ITD: Work on N. Lewiston traffic island is making way for mega-loads

Contractor is leveling traffic island near rose garden in preparation for mega-load transport from port to U.S. 12

By Elaine Williams of the Tribune

Wednesday, September 1, 2010

A ConocoPhillips contractor is still readying to haul four mega-loads across Idaho’s panhandle, even though the cargo has been stranded for about two weeks at the Port of Lewiston because of a court case.

Emmert International, which is moving the oil refinery equipment for ConocoPhillips, is flattening a portion of a raised traffic island on U.S. Highway 12/95 in North Lewiston, said Mel Coulter, a spokesman for the Idaho Transportation Department in Boise.

The island separates north and south traffic at the intersection of U.S. Highway 12/95 and Old North-South Highway near the rose garden, Coulter said. “There will be no changes in traffic patterns or configurations.”

Leveling a part of the island would allow the loads to go from the Port of Lewiston along Down River Road to the Old North-South Highway, where they would turn left onto U.S. Highway 12/95, Coulter said.

Then they would travel a short distance on Highway 12/95 before going onto Frontage Road. The loads would enter the highway near a rest stop just east of Flying J, bound for a refinery in Billings, Mont., Coulter said.

In taking Frontage Road, the 23- to 27-foot-tall loads would bypass an overhead sign that directs motorists to U.S. 95 north if they’re going to Moscow or Pullman, or U.S. 12/95 south if they’re heading to Boise, Coulter said.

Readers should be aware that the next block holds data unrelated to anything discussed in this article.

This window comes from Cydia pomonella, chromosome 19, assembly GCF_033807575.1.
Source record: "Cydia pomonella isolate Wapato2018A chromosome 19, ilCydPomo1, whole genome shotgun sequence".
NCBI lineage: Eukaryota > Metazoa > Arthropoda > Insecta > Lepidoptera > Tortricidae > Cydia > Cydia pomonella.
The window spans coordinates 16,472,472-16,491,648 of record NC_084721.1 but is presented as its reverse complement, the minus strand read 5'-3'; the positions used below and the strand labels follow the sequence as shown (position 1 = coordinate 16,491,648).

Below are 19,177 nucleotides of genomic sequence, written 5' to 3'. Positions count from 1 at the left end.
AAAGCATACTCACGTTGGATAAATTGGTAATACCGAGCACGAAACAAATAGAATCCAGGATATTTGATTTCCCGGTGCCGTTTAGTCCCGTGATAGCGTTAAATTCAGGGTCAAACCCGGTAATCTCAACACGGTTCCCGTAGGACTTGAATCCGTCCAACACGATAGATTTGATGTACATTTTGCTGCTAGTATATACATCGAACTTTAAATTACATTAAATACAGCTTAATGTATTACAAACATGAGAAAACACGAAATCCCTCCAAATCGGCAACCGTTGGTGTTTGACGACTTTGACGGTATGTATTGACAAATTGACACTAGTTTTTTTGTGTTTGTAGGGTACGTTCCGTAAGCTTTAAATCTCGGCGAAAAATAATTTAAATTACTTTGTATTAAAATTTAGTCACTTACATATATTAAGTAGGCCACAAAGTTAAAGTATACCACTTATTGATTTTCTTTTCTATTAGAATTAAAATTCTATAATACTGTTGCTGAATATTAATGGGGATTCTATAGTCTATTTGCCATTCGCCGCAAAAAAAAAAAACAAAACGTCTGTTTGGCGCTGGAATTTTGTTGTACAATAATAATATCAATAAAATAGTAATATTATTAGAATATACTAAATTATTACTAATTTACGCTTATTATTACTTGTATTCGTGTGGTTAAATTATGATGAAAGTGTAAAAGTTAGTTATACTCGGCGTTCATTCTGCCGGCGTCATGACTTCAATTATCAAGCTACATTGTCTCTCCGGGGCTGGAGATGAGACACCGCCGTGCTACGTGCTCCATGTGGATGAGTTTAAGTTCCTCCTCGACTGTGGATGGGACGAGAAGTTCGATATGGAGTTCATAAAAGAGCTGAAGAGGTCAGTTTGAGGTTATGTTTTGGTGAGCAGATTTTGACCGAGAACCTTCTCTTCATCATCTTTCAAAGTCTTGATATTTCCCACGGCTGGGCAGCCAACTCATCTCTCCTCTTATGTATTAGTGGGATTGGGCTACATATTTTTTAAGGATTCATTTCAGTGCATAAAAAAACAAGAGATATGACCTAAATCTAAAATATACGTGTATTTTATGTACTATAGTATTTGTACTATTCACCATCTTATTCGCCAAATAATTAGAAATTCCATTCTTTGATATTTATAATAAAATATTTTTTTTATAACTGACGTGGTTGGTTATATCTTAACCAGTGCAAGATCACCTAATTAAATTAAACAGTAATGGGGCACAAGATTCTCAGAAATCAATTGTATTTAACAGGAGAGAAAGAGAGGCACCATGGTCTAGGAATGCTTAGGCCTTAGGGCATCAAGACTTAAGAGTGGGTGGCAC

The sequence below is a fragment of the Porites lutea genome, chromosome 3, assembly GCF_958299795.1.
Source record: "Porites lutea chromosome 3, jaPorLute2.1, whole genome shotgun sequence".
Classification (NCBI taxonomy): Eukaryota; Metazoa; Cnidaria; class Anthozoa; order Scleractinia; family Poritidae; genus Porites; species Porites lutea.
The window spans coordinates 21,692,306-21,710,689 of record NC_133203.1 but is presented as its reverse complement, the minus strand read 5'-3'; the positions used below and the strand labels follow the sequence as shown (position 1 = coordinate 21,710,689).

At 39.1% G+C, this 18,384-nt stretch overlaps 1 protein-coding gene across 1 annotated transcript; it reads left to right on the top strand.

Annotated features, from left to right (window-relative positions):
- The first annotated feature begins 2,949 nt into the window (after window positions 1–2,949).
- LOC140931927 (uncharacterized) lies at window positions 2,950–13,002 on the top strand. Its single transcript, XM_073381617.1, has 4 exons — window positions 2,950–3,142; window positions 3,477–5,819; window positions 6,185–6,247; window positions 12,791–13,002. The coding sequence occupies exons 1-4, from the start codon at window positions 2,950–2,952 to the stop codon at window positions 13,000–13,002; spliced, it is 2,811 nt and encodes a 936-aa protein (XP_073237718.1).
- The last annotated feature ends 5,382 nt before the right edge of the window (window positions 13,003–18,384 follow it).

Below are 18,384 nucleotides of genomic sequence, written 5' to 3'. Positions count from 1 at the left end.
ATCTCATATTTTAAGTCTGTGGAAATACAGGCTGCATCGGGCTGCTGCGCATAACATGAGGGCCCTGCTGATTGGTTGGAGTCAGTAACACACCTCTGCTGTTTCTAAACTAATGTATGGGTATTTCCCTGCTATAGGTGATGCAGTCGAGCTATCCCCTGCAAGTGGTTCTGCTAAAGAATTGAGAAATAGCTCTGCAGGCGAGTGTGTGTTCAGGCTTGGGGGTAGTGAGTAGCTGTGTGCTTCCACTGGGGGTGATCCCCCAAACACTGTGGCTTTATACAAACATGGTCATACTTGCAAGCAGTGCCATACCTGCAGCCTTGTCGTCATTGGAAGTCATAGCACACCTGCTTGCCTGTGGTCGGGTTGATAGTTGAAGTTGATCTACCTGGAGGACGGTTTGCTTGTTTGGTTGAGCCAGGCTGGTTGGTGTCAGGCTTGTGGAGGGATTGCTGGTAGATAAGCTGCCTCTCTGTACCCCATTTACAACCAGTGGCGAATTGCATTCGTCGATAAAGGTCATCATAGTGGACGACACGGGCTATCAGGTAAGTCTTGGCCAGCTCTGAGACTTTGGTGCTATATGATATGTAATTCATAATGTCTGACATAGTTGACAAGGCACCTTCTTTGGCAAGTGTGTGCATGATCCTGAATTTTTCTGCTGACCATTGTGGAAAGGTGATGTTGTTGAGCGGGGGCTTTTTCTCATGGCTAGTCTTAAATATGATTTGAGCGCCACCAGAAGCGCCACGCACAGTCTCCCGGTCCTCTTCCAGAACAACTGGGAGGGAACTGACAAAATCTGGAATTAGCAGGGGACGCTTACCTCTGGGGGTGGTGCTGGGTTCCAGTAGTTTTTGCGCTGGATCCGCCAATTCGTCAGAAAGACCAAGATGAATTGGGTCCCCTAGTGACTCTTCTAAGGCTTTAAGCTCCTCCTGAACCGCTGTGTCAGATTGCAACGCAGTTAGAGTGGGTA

The project is being paid for entirely by Emmert International, Coulter said. “When they’re done, they’ll be responsible for putting in new curb and replacing the island to our specifications.”

The work is occurring as the shipments have been blocked by litigation filed in Idaho County by area business owners who allege the loads could pose safety issues, diminish tourism and threaten the pristine river corridor along which they would travel.

The loads, which are 29 feet wide and 185 to 227 feet long, would consume two lanes of traffic as they traveled at night, pulling over every 15 minutes to allow traffic to pass.

Second District Judge John Bradbury revoked the permits ITD issued for the loads and sent the case back to the agency to address issues such as how long the trucks could go before taking breaks to let motorists get around them.

His decision has been appealed by ITD and ConocoPhillips. The Supreme Court is set to hear oral arguments in the case on Oct. 1.

“The work that is being done is in preparation for transporting those loads if and when they’re allowed to move,” Coulter said. “It’s based on something that might or might not happen.”

ConocoPhillips isn’t the only oil company that would like to use the route for oversized cargo. Imperial Oil has plans to send more than 200 loads on Highway 12 from the Port of Lewiston bound for the Kearl Oil Sands in Alberta, Canada. ITD has issued no permits for the hauls that could start in November.

Williams may be contacted at [email protected] or (208) 848-2261.